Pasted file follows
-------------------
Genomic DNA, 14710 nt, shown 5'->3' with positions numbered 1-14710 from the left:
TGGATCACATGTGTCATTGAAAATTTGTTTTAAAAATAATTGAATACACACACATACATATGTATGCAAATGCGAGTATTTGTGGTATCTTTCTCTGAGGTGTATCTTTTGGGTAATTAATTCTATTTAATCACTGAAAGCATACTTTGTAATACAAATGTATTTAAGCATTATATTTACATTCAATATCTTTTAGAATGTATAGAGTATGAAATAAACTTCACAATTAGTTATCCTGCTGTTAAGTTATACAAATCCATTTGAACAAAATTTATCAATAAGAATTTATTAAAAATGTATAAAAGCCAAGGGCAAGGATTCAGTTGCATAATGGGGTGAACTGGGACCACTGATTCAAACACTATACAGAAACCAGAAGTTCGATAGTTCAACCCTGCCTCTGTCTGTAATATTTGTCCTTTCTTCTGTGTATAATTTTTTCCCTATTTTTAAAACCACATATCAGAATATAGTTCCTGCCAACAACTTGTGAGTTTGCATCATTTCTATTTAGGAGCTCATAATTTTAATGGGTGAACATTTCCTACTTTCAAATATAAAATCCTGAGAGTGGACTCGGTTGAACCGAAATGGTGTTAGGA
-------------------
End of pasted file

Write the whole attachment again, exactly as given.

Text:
Genomic DNA, 14710 nt, shown 5'->3' with positions numbered 1-14710 from the left:
TGGATCACATGTGTCATTGAAAATTTGTTTTAAAAATAATTGAATACACACACATACATATGTATGCAAATGCGAGTATTTGTGGTATCTTTCTCTGAGGTGTATCTTTTGGGTAATTAATTCTATTTAATCACTGAAAGCATACTTTGTAATACAAATGTATTTAAGCATTATATTTACATTCAATATCTTTTAGAATGTATAGAGTATGAAATAAACTTCACAATTAGTTATCCTGCTGTTAAGTTATACAAATCCATTTGAACAAAATTTATCAATAAGAATTTATTAAAAATGTATAAAAGCCAAGGGCAAGGATTCAGTTGCATAATGGGGTGAACTGGGACCACTGATTCAAACACTATACAGAAACCAGAAGTTCGATAGTTCAACCCTGCCTCTGTCTGTAATATTTGTCCTTTCTTCTGTGTATAATTTTTTCCCTATTTTTAAAACCACATATCAGAATATAGTTCCTGCCAACAACTTGTGAGTTTGCATCATTTCTATTTAGGAGCTCATAATTTTAATGGGTGAACATTTCCTACTTTCAAATATAAAATCCTGAGAGTGGACTCGGTTGAACCGAAATGGTGTTAGGA